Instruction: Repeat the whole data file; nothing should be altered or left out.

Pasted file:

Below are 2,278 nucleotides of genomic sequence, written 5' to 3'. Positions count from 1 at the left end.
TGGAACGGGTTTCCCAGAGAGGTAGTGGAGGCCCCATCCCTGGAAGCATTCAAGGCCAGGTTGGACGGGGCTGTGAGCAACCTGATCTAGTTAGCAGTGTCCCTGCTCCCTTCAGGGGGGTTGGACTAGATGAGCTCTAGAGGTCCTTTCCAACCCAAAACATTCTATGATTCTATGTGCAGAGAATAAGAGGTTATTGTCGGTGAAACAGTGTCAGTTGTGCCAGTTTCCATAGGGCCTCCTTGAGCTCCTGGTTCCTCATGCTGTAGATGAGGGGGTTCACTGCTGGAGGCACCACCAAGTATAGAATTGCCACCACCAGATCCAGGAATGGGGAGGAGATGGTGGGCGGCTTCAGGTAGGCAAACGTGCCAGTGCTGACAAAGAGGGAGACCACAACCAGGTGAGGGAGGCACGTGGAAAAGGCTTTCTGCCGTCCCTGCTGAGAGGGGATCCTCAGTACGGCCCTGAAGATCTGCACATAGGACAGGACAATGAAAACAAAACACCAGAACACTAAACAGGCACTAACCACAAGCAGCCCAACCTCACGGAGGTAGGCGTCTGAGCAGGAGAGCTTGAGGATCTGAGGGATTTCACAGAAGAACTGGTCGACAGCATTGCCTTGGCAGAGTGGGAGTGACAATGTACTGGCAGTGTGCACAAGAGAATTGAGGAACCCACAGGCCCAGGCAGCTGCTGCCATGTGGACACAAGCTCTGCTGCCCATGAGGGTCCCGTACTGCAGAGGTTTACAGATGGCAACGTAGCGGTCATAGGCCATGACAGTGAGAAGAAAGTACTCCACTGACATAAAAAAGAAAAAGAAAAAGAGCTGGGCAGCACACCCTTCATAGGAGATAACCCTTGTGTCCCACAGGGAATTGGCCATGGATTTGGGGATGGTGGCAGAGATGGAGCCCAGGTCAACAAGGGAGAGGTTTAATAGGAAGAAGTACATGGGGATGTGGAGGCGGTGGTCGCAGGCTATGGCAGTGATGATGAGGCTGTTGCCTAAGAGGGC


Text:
Below are 2,278 nucleotides of genomic sequence, written 5' to 3'. Positions count from 1 at the left end.
TGGAACGGGTTTCCCAGAGAGGTAGTGGAGGCCCCATCCCTGGAAGCATTCAAGGCCAGGTTGGACGGGGCTGTGAGCAACCTGATCTAGTTAGCAGTGTCCCTGCTCCCTTCAGGGGGGTTGGACTAGATGAGCTCTAGAGGTCCTTTCCAACCCAAAACATTCTATGATTCTATGTGCAGAGAATAAGAGGTTATTGTCGGTGAAACAGTGTCAGTTGTGCCAGTTTCCATAGGGCCTCCTTGAGCTCCTGGTTCCTCATGCTGTAGATGAGGGGGTTCACTGCTGGAGGCACCACCAAGTATAGAATTGCCACCACCAGATCCAGGAATGGGGAGGAGATGGTGGGCGGCTTCAGGTAGGCAAACGTGCCAGTGCTGACAAAGAGGGAGACCACAACCAGGTGAGGGAGGCACGTGGAAAAGGCTTTCTGCCGTCCCTGCTGAGAGGGGATCCTCAGTACGGCCCTGAAGATCTGCACATAGGACAGGACAATGAAAACAAAACACCAGAACACTAAACAGGCACTAACCACAAGCAGCCCAACCTCACGGAGGTAGGCGTCTGAGCAGGAGAGCTTGAGGATCTGAGGGATTTCACAGAAGAACTGGTCGACAGCATTGCCTTGGCAGAGTGGGAGTGACAATGTACTGGCAGTGTGCACAAGAGAATTGAGGAACCCACAGGCCCAGGCAGCTGCTGCCATGTGGACACAAGCTCTGCTGCCCATGAGGGTCCCGTACTGCAGAGGTTTACAGATGGCAACGTAGCGGTCATAGGCCATGACAGTGAGAAGAAAGTACTCCACTGACATAAAAAAGAAAAAGAAAAAGAGCTGGGCAGCACACCCTTCATAGGAGATAACCCTTGTGTCCCACAGGGAATTGGCCATGGATTTGGGGATGGTGGCAGAGATGGAGCCCAGGTCAACAAGGGAGAGGTTTAATAGGAAGAAGTACATGGGGATGTGGAGGCGGTGGTCGCAGGCTATGGCAGTGATGATGAGGCTGTTGCCTAAGAGGGC